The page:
“The mega-banks that funded the subprime industry were not victims of an unforeseen financial collapse as they have sometimes portrayed themselves,” said Bill Buzenberg, CPI executive director. “These banks were deliberate enablers that bankrolled the type of lending that’s now threatening the financial system.”
Analyzing computer-generated government data on close to 7.2 million subprime loans made from 2006 through 2007, the Center’s study also identifies the top 25 originators whose lending accounted for nearly $1 trillion–about 72%– of the high interest loans made during the period that ranged from the peak to the collapse of the subprime boom. At least 21 of the top 25 were financed by banks that received bailout funds–through direct ownership, credit agreements or purchases of loans for securitization.
And in a discovery that Buzenberg called “bizarre,” the study found that the epicenter of the profligate lending practices was Southern California, where nine of the top 10 subprime lenders were based.
The study results were released to the press last week in a Web- and teleconference presented by Buzenberg and John Dunbar, the Center senior fellow who headed the project. Naming names, the report calls the following lenders “The Subprime 25″and identifies the amount of their high-interest loans:
1. Countrywide Financial Corp.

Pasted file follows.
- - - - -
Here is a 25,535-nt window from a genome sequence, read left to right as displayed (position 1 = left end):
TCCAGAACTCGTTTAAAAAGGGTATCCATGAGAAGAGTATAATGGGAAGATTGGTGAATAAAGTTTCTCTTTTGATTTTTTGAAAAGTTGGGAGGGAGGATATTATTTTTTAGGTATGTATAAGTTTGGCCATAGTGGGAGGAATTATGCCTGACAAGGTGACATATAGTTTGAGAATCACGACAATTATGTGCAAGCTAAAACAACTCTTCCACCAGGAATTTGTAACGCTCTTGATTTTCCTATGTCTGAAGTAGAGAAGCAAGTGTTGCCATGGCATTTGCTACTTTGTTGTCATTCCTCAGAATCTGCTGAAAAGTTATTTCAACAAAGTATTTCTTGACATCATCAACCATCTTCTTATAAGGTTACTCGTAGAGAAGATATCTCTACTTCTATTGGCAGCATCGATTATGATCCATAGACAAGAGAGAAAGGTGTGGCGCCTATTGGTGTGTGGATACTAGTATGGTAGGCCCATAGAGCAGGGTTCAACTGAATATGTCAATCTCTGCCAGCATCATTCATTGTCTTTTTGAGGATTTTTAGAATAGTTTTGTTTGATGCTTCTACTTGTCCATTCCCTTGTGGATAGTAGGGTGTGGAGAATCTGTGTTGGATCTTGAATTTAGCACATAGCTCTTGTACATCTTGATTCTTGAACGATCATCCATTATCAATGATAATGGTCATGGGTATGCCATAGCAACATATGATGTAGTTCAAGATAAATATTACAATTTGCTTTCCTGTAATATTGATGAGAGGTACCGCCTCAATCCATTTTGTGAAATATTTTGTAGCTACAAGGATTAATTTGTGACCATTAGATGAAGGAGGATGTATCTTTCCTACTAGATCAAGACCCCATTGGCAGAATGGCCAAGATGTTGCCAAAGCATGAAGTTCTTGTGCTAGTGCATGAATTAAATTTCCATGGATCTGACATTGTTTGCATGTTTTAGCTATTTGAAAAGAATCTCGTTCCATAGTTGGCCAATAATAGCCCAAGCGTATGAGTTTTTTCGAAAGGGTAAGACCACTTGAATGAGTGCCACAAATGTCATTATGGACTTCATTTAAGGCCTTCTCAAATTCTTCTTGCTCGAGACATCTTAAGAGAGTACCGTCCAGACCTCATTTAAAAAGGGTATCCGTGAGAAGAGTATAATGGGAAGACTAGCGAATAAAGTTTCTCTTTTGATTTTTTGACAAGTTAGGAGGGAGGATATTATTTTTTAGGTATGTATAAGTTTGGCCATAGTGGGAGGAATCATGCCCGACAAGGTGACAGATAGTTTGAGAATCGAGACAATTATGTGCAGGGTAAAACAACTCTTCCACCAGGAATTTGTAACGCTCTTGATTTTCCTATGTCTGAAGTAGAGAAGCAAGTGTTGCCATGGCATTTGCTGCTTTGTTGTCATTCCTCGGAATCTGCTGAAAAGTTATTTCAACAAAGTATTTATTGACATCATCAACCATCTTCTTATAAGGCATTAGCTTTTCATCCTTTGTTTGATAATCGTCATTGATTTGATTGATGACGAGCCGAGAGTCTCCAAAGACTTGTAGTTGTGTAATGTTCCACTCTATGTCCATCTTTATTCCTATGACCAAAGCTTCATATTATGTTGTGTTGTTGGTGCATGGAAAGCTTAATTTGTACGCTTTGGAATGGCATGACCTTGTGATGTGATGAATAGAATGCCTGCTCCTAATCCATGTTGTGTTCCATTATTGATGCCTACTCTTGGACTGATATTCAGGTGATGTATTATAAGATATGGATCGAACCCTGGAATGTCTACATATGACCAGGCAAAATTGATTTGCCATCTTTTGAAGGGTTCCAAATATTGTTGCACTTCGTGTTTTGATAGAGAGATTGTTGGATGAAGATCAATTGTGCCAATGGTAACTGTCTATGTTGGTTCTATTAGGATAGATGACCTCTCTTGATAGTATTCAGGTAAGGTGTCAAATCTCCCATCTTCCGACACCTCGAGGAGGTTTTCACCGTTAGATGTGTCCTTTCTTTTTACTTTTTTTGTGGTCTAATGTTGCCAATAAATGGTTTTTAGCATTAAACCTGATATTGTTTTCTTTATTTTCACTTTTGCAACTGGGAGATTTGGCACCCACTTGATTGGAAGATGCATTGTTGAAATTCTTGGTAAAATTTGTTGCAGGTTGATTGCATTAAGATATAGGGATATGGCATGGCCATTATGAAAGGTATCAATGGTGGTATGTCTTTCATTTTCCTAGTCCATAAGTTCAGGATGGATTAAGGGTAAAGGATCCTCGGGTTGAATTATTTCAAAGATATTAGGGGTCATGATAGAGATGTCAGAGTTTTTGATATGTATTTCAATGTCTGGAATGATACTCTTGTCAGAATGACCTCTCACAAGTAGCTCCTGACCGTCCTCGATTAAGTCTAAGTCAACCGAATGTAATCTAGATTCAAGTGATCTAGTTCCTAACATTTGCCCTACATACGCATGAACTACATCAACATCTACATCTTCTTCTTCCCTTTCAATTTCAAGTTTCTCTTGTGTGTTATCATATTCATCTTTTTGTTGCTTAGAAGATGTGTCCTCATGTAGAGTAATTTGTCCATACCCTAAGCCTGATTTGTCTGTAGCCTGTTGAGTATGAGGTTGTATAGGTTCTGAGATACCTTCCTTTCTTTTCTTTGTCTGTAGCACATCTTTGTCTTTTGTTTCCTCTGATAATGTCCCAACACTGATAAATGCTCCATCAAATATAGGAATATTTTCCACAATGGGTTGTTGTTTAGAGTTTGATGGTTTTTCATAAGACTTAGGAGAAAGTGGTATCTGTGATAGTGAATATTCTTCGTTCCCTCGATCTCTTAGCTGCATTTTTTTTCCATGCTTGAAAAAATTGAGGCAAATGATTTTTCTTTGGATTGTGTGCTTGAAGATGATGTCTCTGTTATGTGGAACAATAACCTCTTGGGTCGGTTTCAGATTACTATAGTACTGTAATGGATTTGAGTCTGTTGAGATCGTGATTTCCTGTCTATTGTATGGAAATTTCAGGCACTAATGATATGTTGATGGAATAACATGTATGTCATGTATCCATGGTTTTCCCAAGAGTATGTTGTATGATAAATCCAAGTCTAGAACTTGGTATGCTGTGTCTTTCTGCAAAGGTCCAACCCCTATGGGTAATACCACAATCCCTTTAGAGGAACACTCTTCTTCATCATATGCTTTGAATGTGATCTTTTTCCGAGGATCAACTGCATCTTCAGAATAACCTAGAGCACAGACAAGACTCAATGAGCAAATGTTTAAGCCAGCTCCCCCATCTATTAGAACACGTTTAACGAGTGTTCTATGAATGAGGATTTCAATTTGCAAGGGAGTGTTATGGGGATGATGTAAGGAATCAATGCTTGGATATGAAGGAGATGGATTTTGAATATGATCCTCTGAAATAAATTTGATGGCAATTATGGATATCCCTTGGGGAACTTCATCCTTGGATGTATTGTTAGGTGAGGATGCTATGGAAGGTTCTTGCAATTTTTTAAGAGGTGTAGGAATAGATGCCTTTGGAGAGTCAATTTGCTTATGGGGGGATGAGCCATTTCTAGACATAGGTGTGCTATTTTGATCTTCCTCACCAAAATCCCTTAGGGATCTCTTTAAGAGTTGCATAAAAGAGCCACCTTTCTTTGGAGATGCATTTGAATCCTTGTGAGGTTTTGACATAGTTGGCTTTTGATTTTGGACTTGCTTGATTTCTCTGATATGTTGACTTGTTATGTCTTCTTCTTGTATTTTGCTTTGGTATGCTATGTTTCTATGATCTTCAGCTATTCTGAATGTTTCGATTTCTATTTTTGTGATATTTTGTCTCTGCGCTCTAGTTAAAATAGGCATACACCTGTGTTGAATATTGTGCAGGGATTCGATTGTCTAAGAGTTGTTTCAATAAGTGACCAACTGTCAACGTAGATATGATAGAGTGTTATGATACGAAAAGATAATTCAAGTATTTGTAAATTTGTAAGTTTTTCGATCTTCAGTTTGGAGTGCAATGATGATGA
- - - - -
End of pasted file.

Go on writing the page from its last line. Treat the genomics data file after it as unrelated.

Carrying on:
At least $97.2 billion
2. Ameriquest Mortgage Co./ACC Capital Holdings Corp.
At least $80.6 billion
3. New Century Financial Corp.
At least $75.9 billion
4. First Franklin Corp./National City Corp./Merrill Lynch & Co.
At least $68 billion
5. Long Beach Mortgage Co./Washington Mutual
At least $65.2 billion
6. Option One Mortgage Corp./H&R Block Inc.
At least $64.7 billion
7. Fremont Investment & Loan/Fremont General Corp.
At least $61.7 billion
8. Wells Fargo Financial/Wells Fargo & Co.
At least $51.8 billion
9. HSBC Finance Corp./HSBC Holdings plc
At least $50.3 billion ***
10. WMC Mortgage Corp./General Electric Co.
At least $49.6 billion
11. BNC Mortgage Inc./Lehman Brothers
At least $47.6 billion ***
12. Chase Home Finance/JPMorgan Chase & Co.
At least $30 billion
13. Accredited Home Lenders Inc./Lone Star Funds V
At least $29.0 billion
14. IndyMac Bancorp, Inc.
At least $26.4 billion